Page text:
The whole thing honestly sounds like he hit epic burnout, just wanted to stop trying or giving a damn, and would like to just retire, but he was a few years too early to do that on the Navy dime.

Did his ego prevent him from asking for a new assignment, like something outside the Special Warfare community?  Couldn't he have become an instructor if he wanted to stay in the SEAL world, but not be an operator any more?

He could have changed ratings and become a cook, a lowly, lowly cook.

www.everythingaction.com
2013-02-15 08:04:14 AM  
1 votes:

Ebbelwoi: Memo to Leon Panetta:  Don't ever call a US soldier a "kid".  You farking idiot.


STFU. some of them are kids, get over it ahole.
2013-02-15 08:00:44 AM  
1 votes:

Silverstaff: They'll say "thank you for your service". . .but never back those words up with deeds.


To be completely fair, the job market still sucks for everybody.  Unemployment is still up near 8% (7.9% in January according to data.bls.gov).

Unless you have skills that are in high demand, you're screwed whether you're a veteran or not.
2013-02-15 07:37:14 AM  
1 votes:

Silverstaff: Then again, that was probably the spin that Esquire wanted from the article.


Yea that. Are guys getting burned the f*ck out from constant deployments? F*ck yes they are, but come on you know what you're getting in to. We all know combat jobs don't related well to civilian jobs. He could have gotten into any SWAT team in the country though
2013-02-15 07:33:32 AM  
1 votes:

Tat'dGreaser: Everyone in the service knows if you get out early you lose your benefits.


Well, if you read the Esquire article, he'd applied for disability based on the large number of service-related injuries he'd taken, including some spinal damage from some parachute jumps gone awry.  However, thanks to Iraq and Afghanistan, the backlog for processing disability claims is long.  I've seen my fellow soldiers wind their way through that system, it can take years, if he'd started it when he wanted out. . .he'd be getting his disability payments not long before he got his pension.

I read the interview, it sure made it sound like yeah, he knew he was getting out. . .but his complaints were more that the Navy hadn't offered him anything to protect him or his family from retribution if his identity gets out to the jihadis.  He was also very upset that there is no job market for veterans now, no matter how good of a veteran you are.  They'll say "thank you for your service". . .but never back those words up with deeds.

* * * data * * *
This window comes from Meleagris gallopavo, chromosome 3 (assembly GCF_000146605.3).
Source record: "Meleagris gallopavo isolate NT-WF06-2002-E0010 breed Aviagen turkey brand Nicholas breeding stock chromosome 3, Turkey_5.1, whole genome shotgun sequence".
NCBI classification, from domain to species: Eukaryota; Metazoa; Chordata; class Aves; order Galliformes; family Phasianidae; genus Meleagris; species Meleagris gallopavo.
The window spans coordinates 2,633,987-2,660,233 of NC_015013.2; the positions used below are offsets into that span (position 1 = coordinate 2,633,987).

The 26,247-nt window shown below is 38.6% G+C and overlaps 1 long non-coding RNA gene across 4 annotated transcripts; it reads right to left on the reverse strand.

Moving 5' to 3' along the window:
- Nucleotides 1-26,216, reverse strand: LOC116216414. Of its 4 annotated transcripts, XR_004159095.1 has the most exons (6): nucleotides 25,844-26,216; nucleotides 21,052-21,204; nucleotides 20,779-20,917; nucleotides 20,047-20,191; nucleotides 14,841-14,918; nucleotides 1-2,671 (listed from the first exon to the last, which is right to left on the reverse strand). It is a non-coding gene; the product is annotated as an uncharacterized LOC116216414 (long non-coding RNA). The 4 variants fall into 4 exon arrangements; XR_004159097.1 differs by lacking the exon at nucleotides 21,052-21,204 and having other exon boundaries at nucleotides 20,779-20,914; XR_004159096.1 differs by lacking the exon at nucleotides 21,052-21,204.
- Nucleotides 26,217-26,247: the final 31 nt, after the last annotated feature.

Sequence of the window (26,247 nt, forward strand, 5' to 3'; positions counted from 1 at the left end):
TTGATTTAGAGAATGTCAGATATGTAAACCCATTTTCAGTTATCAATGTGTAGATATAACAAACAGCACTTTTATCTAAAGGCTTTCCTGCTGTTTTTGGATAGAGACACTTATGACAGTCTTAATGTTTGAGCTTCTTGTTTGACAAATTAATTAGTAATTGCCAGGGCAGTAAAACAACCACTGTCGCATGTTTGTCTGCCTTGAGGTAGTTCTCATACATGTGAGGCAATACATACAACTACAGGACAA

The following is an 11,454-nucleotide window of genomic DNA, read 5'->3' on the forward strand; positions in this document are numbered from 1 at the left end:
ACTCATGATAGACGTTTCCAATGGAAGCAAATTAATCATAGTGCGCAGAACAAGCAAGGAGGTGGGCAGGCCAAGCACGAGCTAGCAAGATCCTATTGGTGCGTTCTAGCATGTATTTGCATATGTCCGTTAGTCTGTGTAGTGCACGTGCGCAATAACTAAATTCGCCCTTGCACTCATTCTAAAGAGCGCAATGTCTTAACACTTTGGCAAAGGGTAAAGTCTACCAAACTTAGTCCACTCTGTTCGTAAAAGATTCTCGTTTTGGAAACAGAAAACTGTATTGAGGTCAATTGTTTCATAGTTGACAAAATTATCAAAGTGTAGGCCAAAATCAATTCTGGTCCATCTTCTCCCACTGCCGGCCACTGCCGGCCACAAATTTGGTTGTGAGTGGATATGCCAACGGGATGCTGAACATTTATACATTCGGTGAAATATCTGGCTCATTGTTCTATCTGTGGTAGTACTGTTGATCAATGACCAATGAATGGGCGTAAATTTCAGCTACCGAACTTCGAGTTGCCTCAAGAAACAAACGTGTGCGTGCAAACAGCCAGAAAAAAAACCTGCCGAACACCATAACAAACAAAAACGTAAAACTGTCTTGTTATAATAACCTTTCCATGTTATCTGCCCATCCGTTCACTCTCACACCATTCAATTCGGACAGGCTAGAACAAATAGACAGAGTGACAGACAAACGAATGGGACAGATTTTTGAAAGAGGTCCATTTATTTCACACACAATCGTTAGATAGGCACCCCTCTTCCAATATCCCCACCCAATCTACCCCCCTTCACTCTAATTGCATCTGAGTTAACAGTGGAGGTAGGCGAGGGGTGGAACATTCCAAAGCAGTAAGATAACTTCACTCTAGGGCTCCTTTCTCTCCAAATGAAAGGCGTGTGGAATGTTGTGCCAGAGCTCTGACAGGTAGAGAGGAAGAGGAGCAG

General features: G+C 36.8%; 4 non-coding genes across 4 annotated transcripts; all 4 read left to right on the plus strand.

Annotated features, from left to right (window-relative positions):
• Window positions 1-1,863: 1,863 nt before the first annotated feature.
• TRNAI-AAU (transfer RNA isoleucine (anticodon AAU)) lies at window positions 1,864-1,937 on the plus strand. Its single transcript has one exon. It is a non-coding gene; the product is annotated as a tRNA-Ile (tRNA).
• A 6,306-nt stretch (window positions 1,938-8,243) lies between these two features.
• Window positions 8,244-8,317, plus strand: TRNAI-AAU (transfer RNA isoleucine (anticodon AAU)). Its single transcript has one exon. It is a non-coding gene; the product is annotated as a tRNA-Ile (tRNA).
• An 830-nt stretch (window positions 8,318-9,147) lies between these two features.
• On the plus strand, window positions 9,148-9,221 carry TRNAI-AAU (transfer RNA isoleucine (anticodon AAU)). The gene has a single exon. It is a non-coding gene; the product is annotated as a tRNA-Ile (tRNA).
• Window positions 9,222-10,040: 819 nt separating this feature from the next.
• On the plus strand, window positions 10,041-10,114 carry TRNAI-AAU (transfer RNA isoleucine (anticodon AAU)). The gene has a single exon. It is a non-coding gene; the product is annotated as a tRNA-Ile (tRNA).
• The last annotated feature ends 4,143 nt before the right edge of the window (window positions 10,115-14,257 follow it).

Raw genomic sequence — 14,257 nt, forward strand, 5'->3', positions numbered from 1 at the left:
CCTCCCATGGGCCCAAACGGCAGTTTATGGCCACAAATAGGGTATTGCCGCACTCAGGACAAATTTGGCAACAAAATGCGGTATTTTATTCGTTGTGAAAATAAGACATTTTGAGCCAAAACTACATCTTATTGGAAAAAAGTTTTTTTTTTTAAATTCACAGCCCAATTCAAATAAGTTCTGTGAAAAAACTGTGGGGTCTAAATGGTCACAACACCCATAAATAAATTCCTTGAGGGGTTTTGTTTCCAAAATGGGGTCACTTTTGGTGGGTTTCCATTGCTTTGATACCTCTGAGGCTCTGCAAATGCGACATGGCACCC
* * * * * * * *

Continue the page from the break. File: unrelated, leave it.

He got a half-hearted offer to set him up driving a beer truck in Milwaukee in a sort of witness-protection deal, once, right after the shooting.

The interview makes it sound like a combination of service-related injuries, job burnout, and the extreme strain that constant deployments put on his family life made him want out.  He did more fighting in 16 years than most servicemembers would do in 160.  The 20 year rule works great for a peacetime military, for combat veterans with multiple deployments it's a little different for them.  20 years at a desk job in the Chair Force and never seeing combat or deployment gets you a pension. . .16 years of being a Navy SEAL and you get squat.  Just ain't right.

Reading that article makes me think of a real-life version of John Rambo. . .decorated war-hero special forces vet who loves his country, even as he sees it crapping on him, and just wants to live his life in peace but is feeling increasingly put upon and tormented by The System.

Then again, that was probably the spin that Esquire wanted from the article.
2013-02-15 07:04:48 AM  
1 votes:
He voluntarily mustered out 4 years short of retirement. I can understand not wanting to be a seal any more.... But I bet the navy would find something for you to do for 4 years.
2013-02-15 06:32:07 AM  
1 votes:
With very little known about either side of the story (all that national security concern is swell, of course), I'm going to go with:

I don't know enough to cast my vote either way and I don't care enough to waste effort trying to find out more or pull stuff out of my hinder so I can argue with other farkers about it pointlessly.

I'm no fun, I know.
2013-02-15 04:38:58 AM  
1 votes:

log_jammin: bullshiat.
http://www.va.gov/healthbenefits/apply/veterans.asp


When are journalists going to turn to the internet for fact checking?  Does it ever take more than an hour for someone to shout bullshiat when needed?
2013-02-15 01:57:47 AM  
1 votes:
By retiring four years before his 20th year of service, the SEAL also immediately lost all health benefits.

bullshiat.

http://www.va.gov/healthbenefits/apply/veterans.asp
2013-02-15 12:29:38 AM  
1 votes:
By retiring four years before his 20th year of service, the SEAL also immediately lost all health benefits. He told Bronstein that even if he stayed long enough, his pension would amount to $2,100 a month, the same a member of the Navy choir receives.

Which he knew before he made the final decision to quit so he should quit his biatching.

I still don't get why the guy is seeking sympathy for a decision he made.

"I was usually the guy to joke around when we were planning these things, but I was like, 'Hey guys, we have to take this serious,'' he said in the story. "There's a 90 percent chance this is a one-way mission. We're gonna die, so let's do this right.''

He's like Debbie Downer with a gun.

Must be fun at parties.
2013-02-15 12:23:29 AM  
1 votes:
Who would have thought that the guy who specifically remembers, "These biatches is gettin' truculent" might have been making stuff up?